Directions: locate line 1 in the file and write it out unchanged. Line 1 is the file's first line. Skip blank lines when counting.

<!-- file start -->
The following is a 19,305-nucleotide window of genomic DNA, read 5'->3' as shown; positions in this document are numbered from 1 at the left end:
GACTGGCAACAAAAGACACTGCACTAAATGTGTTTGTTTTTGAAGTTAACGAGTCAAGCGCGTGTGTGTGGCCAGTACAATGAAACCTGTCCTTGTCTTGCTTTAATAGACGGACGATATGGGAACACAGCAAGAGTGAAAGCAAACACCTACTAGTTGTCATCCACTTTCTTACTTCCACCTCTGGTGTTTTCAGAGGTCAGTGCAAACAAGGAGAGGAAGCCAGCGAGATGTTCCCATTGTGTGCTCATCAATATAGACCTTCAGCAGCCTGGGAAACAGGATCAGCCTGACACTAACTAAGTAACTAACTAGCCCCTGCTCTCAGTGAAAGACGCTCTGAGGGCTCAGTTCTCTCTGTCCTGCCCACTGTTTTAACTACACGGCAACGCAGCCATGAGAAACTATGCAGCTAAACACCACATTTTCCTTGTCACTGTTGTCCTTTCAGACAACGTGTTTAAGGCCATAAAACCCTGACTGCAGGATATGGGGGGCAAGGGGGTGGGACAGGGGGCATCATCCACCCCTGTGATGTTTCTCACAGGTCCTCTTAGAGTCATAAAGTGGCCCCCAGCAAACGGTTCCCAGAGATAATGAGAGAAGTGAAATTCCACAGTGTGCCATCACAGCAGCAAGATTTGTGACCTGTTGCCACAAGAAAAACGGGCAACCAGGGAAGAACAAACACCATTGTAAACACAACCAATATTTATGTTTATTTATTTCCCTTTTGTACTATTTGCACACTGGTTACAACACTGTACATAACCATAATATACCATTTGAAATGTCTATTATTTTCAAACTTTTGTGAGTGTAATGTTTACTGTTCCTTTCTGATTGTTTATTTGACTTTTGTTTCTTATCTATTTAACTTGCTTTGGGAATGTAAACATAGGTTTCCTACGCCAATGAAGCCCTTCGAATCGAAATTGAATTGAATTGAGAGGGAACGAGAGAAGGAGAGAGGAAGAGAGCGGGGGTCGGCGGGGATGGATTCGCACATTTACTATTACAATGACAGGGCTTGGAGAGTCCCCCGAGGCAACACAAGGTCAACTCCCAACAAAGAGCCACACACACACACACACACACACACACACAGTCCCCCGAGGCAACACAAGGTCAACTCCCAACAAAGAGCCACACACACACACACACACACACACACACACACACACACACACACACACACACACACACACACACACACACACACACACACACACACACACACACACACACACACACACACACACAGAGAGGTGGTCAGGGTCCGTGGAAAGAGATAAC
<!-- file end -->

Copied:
The following is a 19,305-nucleotide window of genomic DNA, read 5'->3' as shown; positions in this document are numbered from 1 at the left end: